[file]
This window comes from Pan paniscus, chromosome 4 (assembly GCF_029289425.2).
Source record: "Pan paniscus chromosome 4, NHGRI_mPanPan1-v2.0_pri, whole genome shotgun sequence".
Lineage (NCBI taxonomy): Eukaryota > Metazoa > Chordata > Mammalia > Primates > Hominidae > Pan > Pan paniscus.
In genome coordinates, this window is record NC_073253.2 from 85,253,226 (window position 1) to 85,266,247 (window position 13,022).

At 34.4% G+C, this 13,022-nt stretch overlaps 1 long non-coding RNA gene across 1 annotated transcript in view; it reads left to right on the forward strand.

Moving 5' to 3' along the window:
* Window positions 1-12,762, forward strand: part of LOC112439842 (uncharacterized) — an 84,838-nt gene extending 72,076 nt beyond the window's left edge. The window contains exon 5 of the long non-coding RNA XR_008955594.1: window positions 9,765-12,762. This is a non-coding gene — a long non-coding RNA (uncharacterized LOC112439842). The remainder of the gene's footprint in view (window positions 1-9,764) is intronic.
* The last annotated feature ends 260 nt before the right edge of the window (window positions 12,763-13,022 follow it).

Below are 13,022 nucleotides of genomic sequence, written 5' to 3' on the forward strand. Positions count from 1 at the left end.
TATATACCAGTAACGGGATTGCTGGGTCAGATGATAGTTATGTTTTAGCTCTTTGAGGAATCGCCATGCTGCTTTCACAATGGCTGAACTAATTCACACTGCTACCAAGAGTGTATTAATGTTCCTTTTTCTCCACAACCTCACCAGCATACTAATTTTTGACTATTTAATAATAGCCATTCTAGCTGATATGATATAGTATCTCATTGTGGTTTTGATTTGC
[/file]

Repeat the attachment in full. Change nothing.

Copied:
This window comes from Pan paniscus, chromosome 4 (assembly GCF_029289425.2).
Source record: "Pan paniscus chromosome 4, NHGRI_mPanPan1-v2.0_pri, whole genome shotgun sequence".
Lineage (NCBI taxonomy): Eukaryota > Metazoa > Chordata > Mammalia > Primates > Hominidae > Pan > Pan paniscus.
In genome coordinates, this window is record NC_073253.2 from 85,253,226 (window position 1) to 85,266,247 (window position 13,022).

At 34.4% G+C, this 13,022-nt stretch overlaps 1 long non-coding RNA gene across 1 annotated transcript in view; it reads left to right on the forward strand.

Moving 5' to 3' along the window:
* Window positions 1-12,762, forward strand: part of LOC112439842 (uncharacterized) — an 84,838-nt gene extending 72,076 nt beyond the window's left edge. The window contains exon 5 of the long non-coding RNA XR_008955594.1: window positions 9,765-12,762. This is a non-coding gene — a long non-coding RNA (uncharacterized LOC112439842). The remainder of the gene's footprint in view (window positions 1-9,764) is intronic.
* The last annotated feature ends 260 nt before the right edge of the window (window positions 12,763-13,022 follow it).

Below are 13,022 nucleotides of genomic sequence, written 5' to 3' on the forward strand. Positions count from 1 at the left end.
TATATACCAGTAACGGGATTGCTGGGTCAGATGATAGTTATGTTTTAGCTCTTTGAGGAATCGCCATGCTGCTTTCACAATGGCTGAACTAATTCACACTGCTACCAAGAGTGTATTAATGTTCCTTTTTCTCCACAACCTCACCAGCATACTAATTTTTGACTATTTAATAATAGCCATTCTAGCTGATATGATATAGTATCTCATTGTGGTTTTGATTTGC